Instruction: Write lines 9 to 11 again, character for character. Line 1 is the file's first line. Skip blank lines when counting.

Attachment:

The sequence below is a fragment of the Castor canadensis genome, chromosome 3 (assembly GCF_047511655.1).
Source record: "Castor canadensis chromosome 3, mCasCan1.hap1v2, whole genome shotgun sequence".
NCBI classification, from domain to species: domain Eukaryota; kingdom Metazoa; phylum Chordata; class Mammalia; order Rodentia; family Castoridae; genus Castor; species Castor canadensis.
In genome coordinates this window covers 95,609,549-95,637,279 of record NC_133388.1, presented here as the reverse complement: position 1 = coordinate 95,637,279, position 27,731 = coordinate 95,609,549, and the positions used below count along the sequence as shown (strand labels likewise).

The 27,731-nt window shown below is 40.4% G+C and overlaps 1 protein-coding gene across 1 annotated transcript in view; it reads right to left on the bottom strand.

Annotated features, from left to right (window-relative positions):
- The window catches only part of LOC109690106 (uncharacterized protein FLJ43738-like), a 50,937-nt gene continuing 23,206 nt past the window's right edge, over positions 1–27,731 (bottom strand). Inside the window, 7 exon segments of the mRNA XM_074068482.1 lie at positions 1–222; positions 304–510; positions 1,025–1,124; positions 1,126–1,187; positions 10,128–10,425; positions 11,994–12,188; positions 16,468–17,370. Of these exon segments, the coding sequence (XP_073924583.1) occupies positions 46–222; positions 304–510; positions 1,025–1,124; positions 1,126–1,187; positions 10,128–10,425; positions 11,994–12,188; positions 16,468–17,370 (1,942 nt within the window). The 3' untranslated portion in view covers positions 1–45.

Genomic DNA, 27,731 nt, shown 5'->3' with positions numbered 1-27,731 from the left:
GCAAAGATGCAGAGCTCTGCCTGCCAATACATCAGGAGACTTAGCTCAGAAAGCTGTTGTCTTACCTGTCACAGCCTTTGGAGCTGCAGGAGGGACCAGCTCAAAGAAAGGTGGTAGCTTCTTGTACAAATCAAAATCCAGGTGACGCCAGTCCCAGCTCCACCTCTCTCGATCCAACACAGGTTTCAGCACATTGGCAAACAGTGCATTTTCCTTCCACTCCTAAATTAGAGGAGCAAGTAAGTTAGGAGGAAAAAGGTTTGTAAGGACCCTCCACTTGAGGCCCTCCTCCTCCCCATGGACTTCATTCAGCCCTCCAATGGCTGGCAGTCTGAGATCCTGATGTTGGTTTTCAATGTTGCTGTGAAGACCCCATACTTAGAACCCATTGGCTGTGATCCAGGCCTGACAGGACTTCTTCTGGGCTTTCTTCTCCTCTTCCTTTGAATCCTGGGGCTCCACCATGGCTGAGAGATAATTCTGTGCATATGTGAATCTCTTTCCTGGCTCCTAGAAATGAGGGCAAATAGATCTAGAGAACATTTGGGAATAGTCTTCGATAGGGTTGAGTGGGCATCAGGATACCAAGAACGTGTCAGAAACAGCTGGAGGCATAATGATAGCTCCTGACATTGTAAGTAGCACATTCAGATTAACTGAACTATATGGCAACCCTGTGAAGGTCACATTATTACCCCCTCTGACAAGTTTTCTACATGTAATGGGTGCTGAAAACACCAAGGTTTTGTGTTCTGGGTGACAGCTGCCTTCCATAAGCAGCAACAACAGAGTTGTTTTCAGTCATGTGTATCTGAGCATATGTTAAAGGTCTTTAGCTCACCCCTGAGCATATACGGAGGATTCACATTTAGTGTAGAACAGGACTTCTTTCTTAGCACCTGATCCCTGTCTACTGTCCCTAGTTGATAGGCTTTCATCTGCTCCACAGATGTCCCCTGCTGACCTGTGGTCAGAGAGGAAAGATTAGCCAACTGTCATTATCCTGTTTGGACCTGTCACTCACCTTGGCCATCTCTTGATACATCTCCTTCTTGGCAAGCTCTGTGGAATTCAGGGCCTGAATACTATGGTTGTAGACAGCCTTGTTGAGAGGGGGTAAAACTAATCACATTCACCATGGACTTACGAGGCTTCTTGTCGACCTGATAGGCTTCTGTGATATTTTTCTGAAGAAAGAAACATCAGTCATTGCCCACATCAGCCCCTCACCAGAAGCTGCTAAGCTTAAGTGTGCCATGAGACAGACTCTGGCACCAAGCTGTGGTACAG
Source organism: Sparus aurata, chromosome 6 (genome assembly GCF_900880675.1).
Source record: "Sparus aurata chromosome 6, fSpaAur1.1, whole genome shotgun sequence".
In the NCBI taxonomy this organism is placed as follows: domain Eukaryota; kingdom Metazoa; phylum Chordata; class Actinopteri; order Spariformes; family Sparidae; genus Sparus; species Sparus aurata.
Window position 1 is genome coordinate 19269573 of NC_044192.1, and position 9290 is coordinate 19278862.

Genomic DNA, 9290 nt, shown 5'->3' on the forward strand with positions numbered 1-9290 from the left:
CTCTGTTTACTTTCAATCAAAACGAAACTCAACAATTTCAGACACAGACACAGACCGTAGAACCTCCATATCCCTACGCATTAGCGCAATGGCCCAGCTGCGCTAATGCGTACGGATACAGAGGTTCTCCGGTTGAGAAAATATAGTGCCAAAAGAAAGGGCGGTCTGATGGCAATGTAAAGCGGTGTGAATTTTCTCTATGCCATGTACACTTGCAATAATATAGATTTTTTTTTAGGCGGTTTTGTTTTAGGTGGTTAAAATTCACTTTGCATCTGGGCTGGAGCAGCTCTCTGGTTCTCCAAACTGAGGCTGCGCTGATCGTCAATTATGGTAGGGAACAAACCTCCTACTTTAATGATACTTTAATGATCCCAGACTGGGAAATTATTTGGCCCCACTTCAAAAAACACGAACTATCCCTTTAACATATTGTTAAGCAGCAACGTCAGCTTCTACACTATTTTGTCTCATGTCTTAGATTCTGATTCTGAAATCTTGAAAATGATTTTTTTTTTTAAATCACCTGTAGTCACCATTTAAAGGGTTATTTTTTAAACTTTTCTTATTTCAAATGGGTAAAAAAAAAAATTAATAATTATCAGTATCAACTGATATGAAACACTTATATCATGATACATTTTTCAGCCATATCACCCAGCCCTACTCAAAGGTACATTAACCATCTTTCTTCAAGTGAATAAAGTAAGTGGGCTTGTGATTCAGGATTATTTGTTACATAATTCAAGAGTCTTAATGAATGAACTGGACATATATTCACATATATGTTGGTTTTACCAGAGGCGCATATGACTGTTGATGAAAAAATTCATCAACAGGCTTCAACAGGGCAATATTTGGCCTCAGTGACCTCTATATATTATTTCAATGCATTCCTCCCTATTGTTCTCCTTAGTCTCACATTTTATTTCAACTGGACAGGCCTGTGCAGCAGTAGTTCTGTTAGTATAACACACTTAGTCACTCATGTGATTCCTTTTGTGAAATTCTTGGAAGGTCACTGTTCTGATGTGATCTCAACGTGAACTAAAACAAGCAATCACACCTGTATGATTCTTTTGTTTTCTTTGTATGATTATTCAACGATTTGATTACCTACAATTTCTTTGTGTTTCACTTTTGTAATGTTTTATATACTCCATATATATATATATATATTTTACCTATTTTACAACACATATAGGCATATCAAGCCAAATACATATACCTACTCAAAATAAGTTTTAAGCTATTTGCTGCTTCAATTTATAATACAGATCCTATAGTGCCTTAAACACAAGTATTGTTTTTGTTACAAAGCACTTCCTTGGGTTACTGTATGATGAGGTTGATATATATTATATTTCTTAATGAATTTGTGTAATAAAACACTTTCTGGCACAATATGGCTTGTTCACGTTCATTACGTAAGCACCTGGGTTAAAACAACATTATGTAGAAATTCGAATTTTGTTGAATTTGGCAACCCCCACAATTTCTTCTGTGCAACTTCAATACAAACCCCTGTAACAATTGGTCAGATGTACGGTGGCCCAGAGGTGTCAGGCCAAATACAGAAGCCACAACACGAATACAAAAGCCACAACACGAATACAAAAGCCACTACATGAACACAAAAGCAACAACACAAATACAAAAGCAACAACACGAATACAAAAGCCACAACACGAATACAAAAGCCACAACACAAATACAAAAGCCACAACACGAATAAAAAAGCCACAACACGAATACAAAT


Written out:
GCAAAGATGCAGAGCTCTGCCTGCCAATACATCAGGAGACTTAGCTCAGAAAGCTGTTGTCTTACCTGTCACAGCCTTTGGAGCTGCAGGAGGGACCAGCTCAAAGAAAGGTGGTAGCTTCTTGTACAAATCAAAATCCAGGTGACGCCAGTCCCAGCTCCACCTCTCTCGATCCAACACAGGTTTCAGCACATTGGCAAACAGTGCATTTTCCTTCCACTCCTAAATTAGAGGAGCAAGTAAGTTAGGAGGAAAAAGGTTTGTAAGGACCCTCCACTTGAGGCCCTCCTCCTCCCCATGGACTTCATTCAGCCCTCCAATGGCTGGCAGTCTGAGATCCTGATGTTGGTTTTCAATGTTGCTGTGAAGACCCCATACTTAGAACCCATTGGCTGTGATCCAGGCCTGACAGGACTTCTTCTGGGCTTTCTTCTCCTCTTCCTTTGAATCCTGGGGCTCCACCATGGCTGAGAGATAATTCTGTGCATATGTGAATCTCTTTCCTGGCTCCTAGAAATGAGGGCAAATAGATCTAGAGAACATTTGGGAATAGTCTTCGATAGGGTTGAGTGGGCATCAGGATACCAAGAACGTGTCAGAAACAGCTGGAGGCATAATGATAGCTCCTGACATTGTAAGTAGCACATTCAGATTAACTGAACTATATGGCAACCCTGTGAAGGTCACATTATTACCCCCTCTGACAAGTTTTCTACATGTAATGGGTGCTGAAAACACCAAGGTTTTGTGTTCTGGGTGACAGCTGCCTTCCATAAGCAGCAACAACAGAGTTGTTTTCAGTCATGTGTATCTGAGCATATGTTAAAGGTCTTTAGCTCACCCCTGAGCATATACGGAGGATTCACATTTAGTGTAGAACAGGACTTCTTTCTTAGCACCTGATCCCTGTCTACTGTCCCTAGTTGATAGGCTTTCATCTGCTCCACAGATGTCCCCTGCTGACCTGTGGTCAGAGAGGAAAGATTAGCCAACTGTCATTATCCTGTTTGGACCTGTCACTCACCTTGGCCATCTCTTGATACATCTCCTTCTTGGCAAGCTCTGTGGAATTCAGGGCCTGAATACTATGGTTGTAGACAGCCTTGTTGAGAGGGGGTAAAACTAATCACATTCACCATGGACTTACGAGGCTTCTTGTCGACCTGATAGGCTTCTGTGATATTTTTCTGAAGAAAGAAACATCAGTCATTGCCCACATCAGCCCCTCACCAGAAGCTGCTAAGCTTAAGTGTGCCATGAGACAGACTCTGGCACCAAGCTGTGGTACAG
Source organism: Sparus aurata, chromosome 6 (genome assembly GCF_900880675.1).
Source record: "Sparus aurata chromosome 6, fSpaAur1.1, whole genome shotgun sequence".